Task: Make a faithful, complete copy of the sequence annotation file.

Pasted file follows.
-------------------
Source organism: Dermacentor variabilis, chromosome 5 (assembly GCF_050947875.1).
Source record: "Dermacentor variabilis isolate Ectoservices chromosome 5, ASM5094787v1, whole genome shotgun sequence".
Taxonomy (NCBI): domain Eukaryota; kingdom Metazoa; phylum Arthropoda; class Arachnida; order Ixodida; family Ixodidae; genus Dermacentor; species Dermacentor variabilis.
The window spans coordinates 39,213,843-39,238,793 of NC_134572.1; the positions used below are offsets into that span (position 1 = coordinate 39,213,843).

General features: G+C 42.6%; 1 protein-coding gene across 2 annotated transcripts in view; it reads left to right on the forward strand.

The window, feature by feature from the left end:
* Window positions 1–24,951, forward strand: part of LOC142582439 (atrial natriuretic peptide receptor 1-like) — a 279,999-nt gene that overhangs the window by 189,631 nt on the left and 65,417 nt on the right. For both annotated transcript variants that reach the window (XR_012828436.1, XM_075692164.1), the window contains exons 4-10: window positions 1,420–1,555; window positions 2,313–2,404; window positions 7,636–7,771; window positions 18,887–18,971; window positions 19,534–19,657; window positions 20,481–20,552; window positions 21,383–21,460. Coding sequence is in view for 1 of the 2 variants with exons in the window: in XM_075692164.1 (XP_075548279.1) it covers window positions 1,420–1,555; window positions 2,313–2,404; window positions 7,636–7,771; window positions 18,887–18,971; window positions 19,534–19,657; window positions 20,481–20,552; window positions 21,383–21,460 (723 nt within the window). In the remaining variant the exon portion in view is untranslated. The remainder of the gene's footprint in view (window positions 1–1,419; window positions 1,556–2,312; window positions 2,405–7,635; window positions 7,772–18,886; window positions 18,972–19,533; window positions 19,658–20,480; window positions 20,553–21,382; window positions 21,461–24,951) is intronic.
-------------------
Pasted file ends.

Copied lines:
Source organism: Dermacentor variabilis, chromosome 5 (assembly GCF_050947875.1).
Source record: "Dermacentor variabilis isolate Ectoservices chromosome 5, ASM5094787v1, whole genome shotgun sequence".
Taxonomy (NCBI): domain Eukaryota; kingdom Metazoa; phylum Arthropoda; class Arachnida; order Ixodida; family Ixodidae; genus Dermacentor; species Dermacentor variabilis.
The window spans coordinates 39,213,843-39,238,793 of NC_134572.1; the positions used below are offsets into that span (position 1 = coordinate 39,213,843).

General features: G+C 42.6%; 1 protein-coding gene across 2 annotated transcripts in view; it reads left to right on the forward strand.

The window, feature by feature from the left end:
* Window positions 1–24,951, forward strand: part of LOC142582439 (atrial natriuretic peptide receptor 1-like) — a 279,999-nt gene that overhangs the window by 189,631 nt on the left and 65,417 nt on the right. For both annotated transcript variants that reach the window (XR_012828436.1, XM_075692164.1), the window contains exons 4-10: window positions 1,420–1,555; window positions 2,313–2,404; window positions 7,636–7,771; window positions 18,887–18,971; window positions 19,534–19,657; window positions 20,481–20,552; window positions 21,383–21,460. Coding sequence is in view for 1 of the 2 variants with exons in the window: in XM_075692164.1 (XP_075548279.1) it covers window positions 1,420–1,555; window positions 2,313–2,404; window positions 7,636–7,771; window positions 18,887–18,971; window positions 19,534–19,657; window positions 20,481–20,552; window positions 21,383–21,460 (723 nt within the window). In the remaining variant the exon portion in view is untranslated. The remainder of the gene's footprint in view (window positions 1–1,419; window positions 1,556–2,312; window positions 2,405–7,635; window positions 7,772–18,886; window positions 18,972–19,533; window positions 19,658–20,480; window positions 20,553–21,382; window positions 21,461–24,951) is intronic.